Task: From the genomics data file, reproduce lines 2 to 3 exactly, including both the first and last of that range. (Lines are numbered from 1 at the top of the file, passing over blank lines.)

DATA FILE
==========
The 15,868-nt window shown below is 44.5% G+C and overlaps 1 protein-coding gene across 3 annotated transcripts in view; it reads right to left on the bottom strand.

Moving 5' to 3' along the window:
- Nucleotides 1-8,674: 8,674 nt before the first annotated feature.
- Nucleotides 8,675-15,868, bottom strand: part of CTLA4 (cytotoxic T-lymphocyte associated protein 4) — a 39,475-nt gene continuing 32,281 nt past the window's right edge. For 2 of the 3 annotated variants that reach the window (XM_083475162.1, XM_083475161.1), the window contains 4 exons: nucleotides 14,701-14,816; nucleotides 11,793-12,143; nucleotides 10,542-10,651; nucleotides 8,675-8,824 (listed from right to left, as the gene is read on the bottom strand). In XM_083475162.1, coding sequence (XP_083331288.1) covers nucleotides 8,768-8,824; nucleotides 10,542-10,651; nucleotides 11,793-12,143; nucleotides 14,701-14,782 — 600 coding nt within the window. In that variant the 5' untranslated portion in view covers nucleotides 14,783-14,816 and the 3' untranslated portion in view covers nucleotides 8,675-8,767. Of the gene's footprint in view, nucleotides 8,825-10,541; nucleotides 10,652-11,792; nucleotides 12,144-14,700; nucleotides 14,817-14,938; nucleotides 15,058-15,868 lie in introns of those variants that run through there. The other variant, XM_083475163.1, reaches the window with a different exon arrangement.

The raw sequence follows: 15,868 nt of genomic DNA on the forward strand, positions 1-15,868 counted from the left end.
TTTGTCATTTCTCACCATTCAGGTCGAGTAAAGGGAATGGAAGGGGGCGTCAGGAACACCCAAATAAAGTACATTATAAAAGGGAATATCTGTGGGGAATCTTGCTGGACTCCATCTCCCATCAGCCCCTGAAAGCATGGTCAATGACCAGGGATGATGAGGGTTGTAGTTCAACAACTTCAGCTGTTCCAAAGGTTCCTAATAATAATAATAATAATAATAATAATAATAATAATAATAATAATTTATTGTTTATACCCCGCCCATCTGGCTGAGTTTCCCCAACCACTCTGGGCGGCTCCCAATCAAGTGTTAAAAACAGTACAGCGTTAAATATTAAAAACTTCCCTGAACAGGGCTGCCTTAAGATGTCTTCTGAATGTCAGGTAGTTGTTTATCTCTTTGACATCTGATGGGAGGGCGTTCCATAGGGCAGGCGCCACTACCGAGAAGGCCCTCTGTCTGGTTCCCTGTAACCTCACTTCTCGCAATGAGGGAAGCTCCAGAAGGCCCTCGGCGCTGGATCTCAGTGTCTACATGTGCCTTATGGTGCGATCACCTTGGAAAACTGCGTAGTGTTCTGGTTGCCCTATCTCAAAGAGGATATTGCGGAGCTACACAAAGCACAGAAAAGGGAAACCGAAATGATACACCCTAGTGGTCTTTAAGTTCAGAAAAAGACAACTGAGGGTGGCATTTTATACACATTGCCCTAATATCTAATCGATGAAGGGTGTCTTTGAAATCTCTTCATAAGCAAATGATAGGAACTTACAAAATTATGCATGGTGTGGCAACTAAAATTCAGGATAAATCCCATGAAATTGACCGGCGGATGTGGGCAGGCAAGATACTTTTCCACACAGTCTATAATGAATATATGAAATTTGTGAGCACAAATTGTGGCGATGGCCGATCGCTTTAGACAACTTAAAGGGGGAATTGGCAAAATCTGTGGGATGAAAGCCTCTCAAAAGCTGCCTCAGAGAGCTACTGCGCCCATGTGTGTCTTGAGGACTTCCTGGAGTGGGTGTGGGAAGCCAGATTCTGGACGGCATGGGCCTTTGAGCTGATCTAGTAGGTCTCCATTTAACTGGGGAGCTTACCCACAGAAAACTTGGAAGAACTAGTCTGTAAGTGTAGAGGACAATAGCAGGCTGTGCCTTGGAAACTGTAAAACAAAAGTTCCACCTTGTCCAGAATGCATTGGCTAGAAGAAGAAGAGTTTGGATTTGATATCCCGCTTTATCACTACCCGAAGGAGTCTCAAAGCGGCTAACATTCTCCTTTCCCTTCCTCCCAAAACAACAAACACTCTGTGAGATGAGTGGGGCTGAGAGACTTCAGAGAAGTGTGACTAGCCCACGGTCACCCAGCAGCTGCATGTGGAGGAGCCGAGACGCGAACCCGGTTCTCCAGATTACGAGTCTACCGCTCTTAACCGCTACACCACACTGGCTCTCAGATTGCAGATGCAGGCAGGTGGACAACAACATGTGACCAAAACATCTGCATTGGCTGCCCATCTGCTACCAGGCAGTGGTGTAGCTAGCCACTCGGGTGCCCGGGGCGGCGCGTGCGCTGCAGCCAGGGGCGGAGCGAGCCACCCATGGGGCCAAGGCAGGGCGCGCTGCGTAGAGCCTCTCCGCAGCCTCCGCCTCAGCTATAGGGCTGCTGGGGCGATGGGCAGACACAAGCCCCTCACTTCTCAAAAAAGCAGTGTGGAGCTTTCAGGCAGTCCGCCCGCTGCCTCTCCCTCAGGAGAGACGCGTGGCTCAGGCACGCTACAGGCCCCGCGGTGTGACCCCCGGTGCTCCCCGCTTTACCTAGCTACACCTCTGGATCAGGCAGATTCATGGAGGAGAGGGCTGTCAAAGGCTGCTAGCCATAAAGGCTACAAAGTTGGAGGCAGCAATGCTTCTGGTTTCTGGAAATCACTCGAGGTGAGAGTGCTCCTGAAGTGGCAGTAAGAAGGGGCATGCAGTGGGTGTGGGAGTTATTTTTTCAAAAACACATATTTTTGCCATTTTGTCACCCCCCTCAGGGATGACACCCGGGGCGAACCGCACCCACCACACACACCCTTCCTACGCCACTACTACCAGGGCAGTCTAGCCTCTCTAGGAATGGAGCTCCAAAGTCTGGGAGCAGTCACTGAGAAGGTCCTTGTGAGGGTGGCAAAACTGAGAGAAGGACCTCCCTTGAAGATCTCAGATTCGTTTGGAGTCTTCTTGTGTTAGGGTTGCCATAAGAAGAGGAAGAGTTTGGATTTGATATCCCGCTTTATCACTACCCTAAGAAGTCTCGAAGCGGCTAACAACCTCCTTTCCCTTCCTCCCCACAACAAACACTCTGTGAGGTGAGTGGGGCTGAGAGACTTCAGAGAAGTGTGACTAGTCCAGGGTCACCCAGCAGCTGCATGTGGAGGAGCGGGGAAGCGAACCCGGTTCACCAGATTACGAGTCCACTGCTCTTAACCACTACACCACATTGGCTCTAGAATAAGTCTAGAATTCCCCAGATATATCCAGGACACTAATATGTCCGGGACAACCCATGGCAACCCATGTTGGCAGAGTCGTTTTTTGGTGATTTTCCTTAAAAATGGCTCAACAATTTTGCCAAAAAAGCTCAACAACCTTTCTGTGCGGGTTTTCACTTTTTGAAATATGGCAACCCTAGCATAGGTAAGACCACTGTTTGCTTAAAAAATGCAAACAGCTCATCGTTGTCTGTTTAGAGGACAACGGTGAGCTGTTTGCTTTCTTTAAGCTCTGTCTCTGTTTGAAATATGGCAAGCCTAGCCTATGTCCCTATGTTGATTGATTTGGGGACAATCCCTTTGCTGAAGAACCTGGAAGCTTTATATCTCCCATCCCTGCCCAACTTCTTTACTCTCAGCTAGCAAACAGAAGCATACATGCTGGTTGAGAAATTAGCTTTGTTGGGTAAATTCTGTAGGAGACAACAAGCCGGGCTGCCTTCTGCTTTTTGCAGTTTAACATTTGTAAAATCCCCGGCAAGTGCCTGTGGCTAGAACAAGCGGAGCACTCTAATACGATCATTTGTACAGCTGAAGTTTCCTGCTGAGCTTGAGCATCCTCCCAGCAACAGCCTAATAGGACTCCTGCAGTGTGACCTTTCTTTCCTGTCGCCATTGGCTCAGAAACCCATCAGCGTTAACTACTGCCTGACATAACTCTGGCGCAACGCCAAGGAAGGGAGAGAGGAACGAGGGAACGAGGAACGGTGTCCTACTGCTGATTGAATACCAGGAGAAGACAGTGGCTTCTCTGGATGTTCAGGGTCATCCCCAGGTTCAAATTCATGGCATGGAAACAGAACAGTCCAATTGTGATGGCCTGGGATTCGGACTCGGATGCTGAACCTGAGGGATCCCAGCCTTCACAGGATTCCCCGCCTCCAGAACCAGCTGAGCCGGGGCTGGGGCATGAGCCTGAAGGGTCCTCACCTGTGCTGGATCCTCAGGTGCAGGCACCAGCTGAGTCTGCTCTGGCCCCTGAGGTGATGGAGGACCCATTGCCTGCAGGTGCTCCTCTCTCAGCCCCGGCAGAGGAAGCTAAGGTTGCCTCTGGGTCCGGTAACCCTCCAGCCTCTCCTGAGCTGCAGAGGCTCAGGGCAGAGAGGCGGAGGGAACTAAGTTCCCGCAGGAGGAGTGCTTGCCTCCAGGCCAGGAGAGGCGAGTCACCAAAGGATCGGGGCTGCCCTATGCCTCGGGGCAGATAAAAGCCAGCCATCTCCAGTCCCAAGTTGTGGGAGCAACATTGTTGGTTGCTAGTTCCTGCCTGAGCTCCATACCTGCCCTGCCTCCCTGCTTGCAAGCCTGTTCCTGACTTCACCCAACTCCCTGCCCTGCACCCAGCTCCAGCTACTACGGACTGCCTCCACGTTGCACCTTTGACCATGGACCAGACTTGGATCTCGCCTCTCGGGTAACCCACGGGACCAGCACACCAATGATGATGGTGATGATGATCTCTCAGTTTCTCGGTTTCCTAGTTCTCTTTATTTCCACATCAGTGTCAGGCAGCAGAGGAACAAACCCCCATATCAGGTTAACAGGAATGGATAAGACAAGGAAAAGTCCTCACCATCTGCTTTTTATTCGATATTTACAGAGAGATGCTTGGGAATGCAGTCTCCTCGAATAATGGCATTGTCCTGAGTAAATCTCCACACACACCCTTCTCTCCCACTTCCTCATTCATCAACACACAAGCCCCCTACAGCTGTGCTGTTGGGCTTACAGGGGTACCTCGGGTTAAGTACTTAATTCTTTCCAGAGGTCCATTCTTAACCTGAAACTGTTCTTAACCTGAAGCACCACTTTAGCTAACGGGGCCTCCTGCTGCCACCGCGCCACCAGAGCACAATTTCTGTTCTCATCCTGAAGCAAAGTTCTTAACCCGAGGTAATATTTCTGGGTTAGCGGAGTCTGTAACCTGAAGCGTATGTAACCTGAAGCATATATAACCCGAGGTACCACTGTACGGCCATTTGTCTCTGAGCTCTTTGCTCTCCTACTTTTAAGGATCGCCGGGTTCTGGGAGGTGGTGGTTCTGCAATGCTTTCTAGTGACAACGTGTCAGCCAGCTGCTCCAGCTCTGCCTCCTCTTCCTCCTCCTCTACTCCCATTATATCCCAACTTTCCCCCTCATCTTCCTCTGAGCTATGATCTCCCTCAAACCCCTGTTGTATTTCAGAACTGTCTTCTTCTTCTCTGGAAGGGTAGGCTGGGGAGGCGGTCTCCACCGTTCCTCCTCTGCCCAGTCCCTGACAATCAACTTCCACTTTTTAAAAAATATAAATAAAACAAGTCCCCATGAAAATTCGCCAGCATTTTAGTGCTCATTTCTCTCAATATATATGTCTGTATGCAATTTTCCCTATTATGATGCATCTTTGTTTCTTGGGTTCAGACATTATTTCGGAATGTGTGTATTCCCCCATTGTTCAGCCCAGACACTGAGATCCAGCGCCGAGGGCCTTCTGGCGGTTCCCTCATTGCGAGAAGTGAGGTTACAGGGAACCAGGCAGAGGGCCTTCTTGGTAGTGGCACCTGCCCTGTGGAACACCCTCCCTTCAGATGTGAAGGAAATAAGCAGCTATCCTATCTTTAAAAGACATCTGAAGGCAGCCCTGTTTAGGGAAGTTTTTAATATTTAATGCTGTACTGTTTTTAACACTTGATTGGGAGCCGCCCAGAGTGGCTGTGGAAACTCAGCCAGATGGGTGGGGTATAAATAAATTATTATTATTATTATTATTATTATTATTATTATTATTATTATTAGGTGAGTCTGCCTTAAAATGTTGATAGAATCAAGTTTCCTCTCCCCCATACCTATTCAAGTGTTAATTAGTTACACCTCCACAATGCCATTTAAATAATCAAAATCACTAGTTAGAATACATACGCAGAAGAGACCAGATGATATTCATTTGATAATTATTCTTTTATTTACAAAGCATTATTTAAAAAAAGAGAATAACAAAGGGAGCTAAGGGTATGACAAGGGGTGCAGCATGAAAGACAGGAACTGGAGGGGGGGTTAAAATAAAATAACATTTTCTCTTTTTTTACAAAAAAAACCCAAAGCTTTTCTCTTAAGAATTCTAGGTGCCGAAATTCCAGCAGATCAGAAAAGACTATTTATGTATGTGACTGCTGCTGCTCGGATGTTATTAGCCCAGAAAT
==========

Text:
Moving 5' to 3' along the window:
- Nucleotides 1-8,674: 8,674 nt before the first annotated feature.